• Connect the dots between local actions that address Climate Change and information and proposals in the CAP so that such efforts are better coordinated among stakeholders.

  • Businesses can use the CAP to understand the logic behind the City’s efforts (like promoting renewable energy) to address Climate Change and predict where local government regulations and enforcement are heading. (Note the havoc created by the Trump administration’s back-peddling on all our environmental protections and the horrific confusion over how the science behind Climate Change will be implemented.)
  • Increase the likelihood that the media will connect the dots between the local consequences of Climate Change—more heavy precipitation, more harmful algae outbreaks in our lakes, and more incidents of West Nile Virus and Lyme disease (vector-driven diseases)—so the public becomes more aware that Climate Change is happening now and not at some nebulous point in the future. 
  • The CAP provides an onramp for Monroe County to join the City in an official capacity to address Climate Change. (After all, the lion’s share of our region’s environmental impact occurs within our county outside the city.)


I applaud WXXI’s Connections for airing the news about the CAP’s passage and facilitating a conversation about the CAPs merits with a top City official and members of the Rochester People’s Climate Coalition. The rest of Rochester’s media ignored this news, which is very disturbing because the public is not getting this very real news that will profoundly impact their lives. The CAP validates the science behind Climate Change, informs the public about the local consequences of this crisis, and offers a plan that is tailored for our region to adapt to the unavoidable changes coming.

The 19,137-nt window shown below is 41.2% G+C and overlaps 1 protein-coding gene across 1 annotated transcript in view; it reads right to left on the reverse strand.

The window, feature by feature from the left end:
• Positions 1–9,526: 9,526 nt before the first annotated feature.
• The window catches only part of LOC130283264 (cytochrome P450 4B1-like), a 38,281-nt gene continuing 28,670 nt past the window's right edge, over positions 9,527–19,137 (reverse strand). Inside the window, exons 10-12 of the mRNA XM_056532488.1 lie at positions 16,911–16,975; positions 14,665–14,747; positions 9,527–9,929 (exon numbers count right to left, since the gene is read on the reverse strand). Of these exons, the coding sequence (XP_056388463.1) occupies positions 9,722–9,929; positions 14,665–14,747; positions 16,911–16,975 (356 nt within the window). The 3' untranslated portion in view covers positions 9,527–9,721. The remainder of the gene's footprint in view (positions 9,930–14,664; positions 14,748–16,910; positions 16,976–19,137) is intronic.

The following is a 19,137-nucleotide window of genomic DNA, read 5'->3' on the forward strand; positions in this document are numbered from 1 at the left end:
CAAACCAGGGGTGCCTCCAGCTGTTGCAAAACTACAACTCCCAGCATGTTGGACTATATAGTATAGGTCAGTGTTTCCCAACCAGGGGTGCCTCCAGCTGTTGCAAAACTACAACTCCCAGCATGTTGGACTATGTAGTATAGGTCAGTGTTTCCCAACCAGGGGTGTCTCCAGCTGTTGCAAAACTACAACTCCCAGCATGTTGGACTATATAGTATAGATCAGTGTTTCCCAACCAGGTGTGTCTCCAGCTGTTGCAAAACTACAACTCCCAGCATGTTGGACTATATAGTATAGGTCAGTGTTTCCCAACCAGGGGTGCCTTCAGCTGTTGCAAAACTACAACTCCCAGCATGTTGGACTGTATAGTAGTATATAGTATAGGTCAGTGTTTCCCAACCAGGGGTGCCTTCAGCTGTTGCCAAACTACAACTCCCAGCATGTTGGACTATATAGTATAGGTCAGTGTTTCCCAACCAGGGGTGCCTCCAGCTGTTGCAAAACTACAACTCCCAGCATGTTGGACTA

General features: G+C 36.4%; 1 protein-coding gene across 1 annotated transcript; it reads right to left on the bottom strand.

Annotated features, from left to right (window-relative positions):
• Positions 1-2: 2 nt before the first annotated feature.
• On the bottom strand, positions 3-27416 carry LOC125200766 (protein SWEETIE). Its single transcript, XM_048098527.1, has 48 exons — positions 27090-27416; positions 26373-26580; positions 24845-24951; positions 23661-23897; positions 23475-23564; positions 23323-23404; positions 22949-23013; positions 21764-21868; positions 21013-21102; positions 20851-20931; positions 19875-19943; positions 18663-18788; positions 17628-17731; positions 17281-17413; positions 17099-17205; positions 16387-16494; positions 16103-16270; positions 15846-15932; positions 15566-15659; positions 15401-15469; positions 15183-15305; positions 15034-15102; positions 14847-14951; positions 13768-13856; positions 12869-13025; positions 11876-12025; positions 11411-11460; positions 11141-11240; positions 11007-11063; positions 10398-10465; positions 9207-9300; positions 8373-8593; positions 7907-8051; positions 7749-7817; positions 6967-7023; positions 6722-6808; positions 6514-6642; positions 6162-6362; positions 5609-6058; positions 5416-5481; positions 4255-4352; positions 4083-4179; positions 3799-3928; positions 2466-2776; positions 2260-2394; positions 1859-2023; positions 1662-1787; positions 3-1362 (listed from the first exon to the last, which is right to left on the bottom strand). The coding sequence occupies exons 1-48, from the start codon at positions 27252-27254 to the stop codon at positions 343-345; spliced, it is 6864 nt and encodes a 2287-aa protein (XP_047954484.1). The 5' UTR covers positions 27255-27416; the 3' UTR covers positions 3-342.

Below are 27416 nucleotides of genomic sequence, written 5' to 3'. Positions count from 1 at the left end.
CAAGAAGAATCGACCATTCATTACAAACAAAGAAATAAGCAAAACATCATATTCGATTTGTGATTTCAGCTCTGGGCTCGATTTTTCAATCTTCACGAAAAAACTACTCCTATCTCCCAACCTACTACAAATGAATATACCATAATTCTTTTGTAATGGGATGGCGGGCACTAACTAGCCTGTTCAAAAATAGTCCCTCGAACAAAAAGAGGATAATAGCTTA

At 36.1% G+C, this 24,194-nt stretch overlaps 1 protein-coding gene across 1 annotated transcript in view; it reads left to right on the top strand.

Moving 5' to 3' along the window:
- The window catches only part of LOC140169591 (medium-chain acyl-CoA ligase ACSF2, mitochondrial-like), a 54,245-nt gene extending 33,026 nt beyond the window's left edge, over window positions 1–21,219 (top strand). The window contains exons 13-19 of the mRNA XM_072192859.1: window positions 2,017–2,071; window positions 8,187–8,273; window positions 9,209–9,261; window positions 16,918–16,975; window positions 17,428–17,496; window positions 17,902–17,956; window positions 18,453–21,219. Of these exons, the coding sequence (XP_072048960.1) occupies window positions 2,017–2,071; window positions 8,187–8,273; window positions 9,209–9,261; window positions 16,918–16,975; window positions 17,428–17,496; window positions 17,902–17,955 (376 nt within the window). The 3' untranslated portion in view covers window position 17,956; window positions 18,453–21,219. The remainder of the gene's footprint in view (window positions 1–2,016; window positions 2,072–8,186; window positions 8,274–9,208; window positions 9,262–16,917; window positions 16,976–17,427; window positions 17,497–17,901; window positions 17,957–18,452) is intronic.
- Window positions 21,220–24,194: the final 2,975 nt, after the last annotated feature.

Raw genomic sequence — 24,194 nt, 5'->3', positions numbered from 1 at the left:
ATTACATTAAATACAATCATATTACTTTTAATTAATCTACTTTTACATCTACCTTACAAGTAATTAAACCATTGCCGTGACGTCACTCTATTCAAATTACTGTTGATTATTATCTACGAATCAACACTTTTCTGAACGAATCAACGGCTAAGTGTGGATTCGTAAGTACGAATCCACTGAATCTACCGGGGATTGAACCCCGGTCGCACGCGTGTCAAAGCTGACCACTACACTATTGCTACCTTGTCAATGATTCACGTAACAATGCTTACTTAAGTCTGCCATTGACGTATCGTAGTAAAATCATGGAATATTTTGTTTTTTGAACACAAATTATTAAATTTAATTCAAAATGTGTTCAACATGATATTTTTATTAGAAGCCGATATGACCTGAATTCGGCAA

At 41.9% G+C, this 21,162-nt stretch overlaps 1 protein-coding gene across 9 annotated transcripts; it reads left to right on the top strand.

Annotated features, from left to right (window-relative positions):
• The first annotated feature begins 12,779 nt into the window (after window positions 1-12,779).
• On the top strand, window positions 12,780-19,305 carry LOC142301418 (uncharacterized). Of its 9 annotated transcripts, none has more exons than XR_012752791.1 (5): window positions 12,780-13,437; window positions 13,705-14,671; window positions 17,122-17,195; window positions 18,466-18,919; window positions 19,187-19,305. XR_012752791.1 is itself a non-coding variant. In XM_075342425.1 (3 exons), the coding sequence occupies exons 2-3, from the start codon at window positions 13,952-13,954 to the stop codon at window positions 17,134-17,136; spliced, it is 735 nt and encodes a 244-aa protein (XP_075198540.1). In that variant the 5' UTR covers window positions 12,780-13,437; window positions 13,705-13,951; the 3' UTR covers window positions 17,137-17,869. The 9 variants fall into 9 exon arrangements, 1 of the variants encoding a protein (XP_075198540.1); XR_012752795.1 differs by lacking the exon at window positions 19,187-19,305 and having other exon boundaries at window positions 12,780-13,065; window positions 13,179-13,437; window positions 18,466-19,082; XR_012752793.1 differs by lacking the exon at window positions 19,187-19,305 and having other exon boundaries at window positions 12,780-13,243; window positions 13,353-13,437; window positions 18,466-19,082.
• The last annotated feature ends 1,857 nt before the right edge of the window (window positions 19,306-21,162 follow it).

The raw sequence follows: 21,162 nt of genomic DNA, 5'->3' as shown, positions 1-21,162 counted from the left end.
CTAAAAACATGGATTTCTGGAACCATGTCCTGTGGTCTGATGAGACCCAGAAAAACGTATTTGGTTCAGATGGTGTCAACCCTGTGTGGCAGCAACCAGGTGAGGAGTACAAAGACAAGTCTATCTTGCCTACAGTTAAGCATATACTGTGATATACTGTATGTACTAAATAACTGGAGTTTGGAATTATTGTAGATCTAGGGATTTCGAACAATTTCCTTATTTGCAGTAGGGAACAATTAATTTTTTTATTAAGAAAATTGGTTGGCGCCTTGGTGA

The CAP isn’t perfect. It’s largely aspirational, and needs some way to enforce some of its recommendations as the consequences of warming in our region become more dire. None of this will happen if the public doesn’t even know this that precious document exists.

The City is trying to get out the message about the CAP—tabling at local events, updating its web page on the CAP, and making sure they explore opportunities when they come up like Connections. 
This isn’t enough. The CAP needs extensive media coverage so we are all on the same page during this global crisis. If you and your organization have channels through which to reach a lot of local people, please consider pointing your members to the CAP and get them to read it.   


Time passes.